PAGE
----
The Putin Doctrine: A Move on Ukraine Has Always Been Part of the Plan
This is a summary of an article originally published by Foreign Affairs.
The author, a nonresident senior fellow at the Brookings Institution, writes that Russian President Vladimir Putin’s actions amid the current Russia-Ukraine crisis track with what she refers to as “the Putin doctrine,” which involves “reversing the consequences of the Soviet collapse, splitting the transatlantic alliance and renegotiating the geographic settlement that ended the Cold War.” Additionally, the Putin doctrine would have the West “treat Russia as if it were the Soviet Union” and would “entail [Russia] defending incumbent authoritarian regimes and undermining democracies.” In light of these central tenets, the author writes that it is unclear whether Putin will decide to invade Ukraine and, if he does, whether he can be deterred. The author argues that this “doesn’t mean that the West is powerless,” and that it should “continue to pursue diplomacy with Russia” and “keep coordinating with the Europeans to respond to and impose costs on Russia,” stressing that it is important for the United States and its allies to “understand Putin’s motives and what they portend.”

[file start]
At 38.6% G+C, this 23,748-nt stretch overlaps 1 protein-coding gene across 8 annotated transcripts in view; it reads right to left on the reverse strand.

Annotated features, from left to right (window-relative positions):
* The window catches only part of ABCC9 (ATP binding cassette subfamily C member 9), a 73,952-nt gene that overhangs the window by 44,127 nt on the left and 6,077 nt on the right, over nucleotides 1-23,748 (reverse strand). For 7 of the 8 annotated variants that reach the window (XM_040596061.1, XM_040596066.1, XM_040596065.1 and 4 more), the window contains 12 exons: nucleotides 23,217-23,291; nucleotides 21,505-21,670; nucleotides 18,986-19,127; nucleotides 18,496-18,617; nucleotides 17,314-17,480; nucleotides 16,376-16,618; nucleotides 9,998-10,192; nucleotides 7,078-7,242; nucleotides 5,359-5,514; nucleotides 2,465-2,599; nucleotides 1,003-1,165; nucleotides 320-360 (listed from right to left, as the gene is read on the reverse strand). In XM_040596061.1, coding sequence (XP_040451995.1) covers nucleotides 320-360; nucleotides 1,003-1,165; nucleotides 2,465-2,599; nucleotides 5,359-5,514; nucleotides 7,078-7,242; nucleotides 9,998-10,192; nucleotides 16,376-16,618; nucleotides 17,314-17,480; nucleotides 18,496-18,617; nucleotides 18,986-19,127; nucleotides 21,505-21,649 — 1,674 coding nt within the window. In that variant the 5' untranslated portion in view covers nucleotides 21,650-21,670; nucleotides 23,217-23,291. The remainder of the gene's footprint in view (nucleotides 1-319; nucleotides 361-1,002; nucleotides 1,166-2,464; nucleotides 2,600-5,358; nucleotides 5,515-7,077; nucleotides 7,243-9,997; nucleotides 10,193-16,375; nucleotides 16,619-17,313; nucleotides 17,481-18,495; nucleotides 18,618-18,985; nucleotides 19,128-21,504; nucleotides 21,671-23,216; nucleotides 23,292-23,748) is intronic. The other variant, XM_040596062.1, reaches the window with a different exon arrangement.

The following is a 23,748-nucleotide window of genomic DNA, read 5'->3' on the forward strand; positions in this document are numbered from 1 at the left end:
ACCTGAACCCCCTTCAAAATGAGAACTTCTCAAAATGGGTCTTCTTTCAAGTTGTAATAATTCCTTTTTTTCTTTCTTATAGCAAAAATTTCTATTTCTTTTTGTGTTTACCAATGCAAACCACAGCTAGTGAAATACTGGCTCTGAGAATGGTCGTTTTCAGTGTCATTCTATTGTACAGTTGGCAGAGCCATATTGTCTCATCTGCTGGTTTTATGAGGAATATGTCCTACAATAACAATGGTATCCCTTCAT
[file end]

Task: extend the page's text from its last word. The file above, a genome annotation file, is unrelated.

Read the full article at Foreign Affairs.
Angela Stent is a nonresident senior fellow at the Brookings Institution and a former U.S. national intelligence officer for Russia and Eurasia.
The opinions expressed herein are solely those of the author. Photo by Premier.gov.ru shared under a Creative Commons license.